60 The present article's findings are supported by P.T. Bauer, who argues that there were “drastic changes” in official policy towards the rubber industry in the years between 1948 and 1957. These began with the lifting of the ban on the new planting in 1947, and were manifested in the “complete turn around in the direction of officially sponsored research” reflecting “recognition of the significance of the smallholdings well before political independence”. As a result, Bauer argues, rubber production was higher than ever by 1960. “Post-War Malayan Rubber Policy: A Comment”, Journal of Southeast Asian Studies 4, 1 (Mar. 1973): 133–38.

61 See Times, Financial Times, Manchester Guardian, and Daily Telegraph, 1 Oct. 1954; Economist, 2 Oct. 1954; CO 1030/57, “Comments by RGA on Report of Fact Finding Mission”, n.d.

62 Federation of Malaya, Federal Legislative Council Proceedings, 27–28 Jan. 1954.

63 Indeed, Malaya's acquiescence to the Geneva scheme of 1953 was largely the work of Oscar Spencer in league with Colonel H.S. Lee, the leading Chinese tin miner who went on to become the Federation's first Finance Minister in 1956.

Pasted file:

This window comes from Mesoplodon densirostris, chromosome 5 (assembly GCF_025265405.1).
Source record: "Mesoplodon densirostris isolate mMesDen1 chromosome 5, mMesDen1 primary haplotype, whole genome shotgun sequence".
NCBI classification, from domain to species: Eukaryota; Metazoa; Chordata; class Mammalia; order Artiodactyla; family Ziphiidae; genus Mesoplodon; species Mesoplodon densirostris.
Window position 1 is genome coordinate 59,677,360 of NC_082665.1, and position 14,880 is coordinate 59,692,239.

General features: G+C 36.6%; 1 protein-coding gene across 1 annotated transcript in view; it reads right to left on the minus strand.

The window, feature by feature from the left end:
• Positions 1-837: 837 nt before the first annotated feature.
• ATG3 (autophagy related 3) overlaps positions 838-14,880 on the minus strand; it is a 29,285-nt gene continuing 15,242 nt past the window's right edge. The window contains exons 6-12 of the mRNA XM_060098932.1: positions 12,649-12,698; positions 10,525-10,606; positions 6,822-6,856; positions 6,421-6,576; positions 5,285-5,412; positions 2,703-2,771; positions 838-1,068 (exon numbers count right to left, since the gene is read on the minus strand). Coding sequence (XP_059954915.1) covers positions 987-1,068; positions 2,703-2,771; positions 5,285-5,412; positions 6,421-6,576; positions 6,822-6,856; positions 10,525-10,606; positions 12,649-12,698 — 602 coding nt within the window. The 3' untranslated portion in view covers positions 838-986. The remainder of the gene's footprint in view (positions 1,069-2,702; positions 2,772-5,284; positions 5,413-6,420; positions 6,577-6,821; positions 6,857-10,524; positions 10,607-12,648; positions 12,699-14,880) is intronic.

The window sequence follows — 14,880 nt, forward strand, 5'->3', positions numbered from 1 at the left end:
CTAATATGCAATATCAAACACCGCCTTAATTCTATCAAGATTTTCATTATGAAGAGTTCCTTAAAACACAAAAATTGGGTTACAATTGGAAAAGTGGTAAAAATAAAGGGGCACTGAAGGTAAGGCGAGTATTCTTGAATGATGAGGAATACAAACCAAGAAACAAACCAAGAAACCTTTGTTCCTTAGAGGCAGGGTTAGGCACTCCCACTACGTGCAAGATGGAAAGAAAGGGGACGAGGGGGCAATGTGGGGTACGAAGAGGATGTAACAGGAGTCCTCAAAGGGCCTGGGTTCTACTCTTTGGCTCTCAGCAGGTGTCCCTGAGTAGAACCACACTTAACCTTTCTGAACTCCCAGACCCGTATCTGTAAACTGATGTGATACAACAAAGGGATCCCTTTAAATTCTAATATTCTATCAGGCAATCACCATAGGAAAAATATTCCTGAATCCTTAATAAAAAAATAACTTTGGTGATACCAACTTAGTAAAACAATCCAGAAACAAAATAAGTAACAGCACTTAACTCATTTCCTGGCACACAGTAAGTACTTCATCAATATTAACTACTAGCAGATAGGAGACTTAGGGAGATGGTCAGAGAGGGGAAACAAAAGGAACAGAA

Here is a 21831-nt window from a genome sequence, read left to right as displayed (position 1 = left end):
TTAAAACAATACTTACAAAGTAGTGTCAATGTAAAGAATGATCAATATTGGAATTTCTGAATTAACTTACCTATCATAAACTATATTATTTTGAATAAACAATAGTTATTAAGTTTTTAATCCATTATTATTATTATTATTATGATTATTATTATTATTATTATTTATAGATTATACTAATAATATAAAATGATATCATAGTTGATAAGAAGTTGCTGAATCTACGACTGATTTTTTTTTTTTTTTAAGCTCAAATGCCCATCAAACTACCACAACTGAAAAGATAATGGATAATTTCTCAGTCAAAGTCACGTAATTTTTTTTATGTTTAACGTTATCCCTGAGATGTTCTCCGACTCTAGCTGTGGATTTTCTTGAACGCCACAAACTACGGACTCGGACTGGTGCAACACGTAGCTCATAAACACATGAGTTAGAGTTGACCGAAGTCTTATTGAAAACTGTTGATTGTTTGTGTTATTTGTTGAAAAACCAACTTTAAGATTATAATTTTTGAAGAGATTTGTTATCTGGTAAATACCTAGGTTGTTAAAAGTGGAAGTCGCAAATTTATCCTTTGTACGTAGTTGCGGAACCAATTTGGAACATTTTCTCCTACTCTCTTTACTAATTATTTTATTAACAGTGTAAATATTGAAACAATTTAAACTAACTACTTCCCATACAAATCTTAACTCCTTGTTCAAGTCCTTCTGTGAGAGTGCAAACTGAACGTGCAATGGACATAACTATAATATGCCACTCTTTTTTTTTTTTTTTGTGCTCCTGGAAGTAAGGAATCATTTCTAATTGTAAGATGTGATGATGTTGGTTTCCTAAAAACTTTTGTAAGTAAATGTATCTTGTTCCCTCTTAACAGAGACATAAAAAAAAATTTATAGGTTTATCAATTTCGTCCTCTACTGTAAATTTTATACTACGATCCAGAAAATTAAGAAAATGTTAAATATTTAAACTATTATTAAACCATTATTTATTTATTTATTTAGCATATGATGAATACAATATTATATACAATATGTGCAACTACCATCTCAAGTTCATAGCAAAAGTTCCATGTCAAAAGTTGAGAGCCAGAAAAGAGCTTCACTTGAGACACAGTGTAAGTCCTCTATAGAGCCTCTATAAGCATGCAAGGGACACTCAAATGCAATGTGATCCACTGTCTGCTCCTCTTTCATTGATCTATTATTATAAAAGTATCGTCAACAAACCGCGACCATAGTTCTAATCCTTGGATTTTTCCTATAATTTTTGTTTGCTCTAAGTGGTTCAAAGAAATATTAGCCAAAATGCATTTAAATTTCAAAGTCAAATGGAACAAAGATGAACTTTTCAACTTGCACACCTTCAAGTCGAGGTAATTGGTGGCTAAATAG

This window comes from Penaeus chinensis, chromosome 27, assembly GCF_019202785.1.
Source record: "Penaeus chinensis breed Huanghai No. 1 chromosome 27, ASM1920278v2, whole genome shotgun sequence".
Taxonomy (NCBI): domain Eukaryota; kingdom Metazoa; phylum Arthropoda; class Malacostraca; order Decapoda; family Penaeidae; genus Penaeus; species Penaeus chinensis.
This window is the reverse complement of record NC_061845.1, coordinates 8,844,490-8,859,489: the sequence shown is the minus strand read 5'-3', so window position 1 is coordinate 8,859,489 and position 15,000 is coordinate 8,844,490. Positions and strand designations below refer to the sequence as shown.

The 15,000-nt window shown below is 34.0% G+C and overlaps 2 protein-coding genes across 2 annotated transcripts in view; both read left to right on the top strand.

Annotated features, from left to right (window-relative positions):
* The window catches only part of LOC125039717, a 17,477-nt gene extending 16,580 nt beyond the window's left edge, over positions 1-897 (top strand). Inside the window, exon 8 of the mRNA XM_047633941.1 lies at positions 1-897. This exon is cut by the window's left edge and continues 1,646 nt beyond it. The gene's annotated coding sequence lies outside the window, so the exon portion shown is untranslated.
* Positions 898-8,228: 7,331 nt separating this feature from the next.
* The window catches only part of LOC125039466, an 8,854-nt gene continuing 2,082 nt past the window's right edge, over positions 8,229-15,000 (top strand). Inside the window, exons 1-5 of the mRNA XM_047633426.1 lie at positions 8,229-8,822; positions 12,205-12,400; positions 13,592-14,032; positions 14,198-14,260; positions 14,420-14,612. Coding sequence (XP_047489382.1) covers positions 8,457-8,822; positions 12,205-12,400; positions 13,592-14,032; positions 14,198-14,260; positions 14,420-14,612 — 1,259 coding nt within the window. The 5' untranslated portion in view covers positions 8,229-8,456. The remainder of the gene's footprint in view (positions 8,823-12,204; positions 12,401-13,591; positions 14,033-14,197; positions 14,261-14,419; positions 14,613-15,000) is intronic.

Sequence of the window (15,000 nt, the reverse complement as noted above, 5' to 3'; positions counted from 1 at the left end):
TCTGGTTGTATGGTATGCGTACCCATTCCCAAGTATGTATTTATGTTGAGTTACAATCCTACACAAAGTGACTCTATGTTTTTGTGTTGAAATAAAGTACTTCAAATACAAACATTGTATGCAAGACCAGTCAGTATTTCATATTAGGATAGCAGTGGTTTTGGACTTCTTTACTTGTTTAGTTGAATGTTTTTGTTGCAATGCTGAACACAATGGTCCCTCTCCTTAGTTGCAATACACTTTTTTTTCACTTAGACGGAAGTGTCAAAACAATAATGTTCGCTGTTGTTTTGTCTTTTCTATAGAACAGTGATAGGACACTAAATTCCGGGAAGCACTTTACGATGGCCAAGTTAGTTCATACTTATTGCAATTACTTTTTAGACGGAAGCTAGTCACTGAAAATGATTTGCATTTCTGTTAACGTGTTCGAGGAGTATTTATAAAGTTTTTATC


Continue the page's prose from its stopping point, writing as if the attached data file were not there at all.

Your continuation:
64 See White, Business, Government and the End of Empire, ch. 4.

65 In an otherwise admirable study of the administrative, economic, political, and social aspects of the guerilla war, Stubbs, Richard has probably underplayed the “economic card”. Hearts and Minds in Guerilla Warfare. The Malayan Emergency, 1948–60 (Singapore: Oxford University Press, 1989).

66 Sel Sec 1068/51, “Memorandum, 10 May 1951”.

67 Rudner, “Rubber Policy During the 1950s”, p. 245; see also his “The State and Peasant Innovation in Rural Development: The Case of Malaysian Rubber” and “Malayan Quandary: Rural Development Policy Under the First and Second Five-Year Plans”, in Readings on Malaysian Economic Development, ed. Lim, David (Kuala Lumpur: Oxford University Press, 1975), pp. 321–31, 80–88.

68 Studies which have emphasized the power of British capital in this period include Puthucheary, James, Ownership and Control in the Malayan Economy (Singapore: Donald Moore for Eastern Universities Press, 1960); Jen, Li Dun, British Malaya. An Economic Analysis (Kuala Lumpur: Institut Analisa Sosial, 1982; first published New York: The American Press, 1955); Jomo, K.S., A Question of Class: Capital, the State and Uneven Development in Malaya (New York: Monthly Review Press, 1988).

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The Frustrations of Development: British Business and the Late Colonial State in Malaya, 1945–57

  • Nicholas J. White (a1)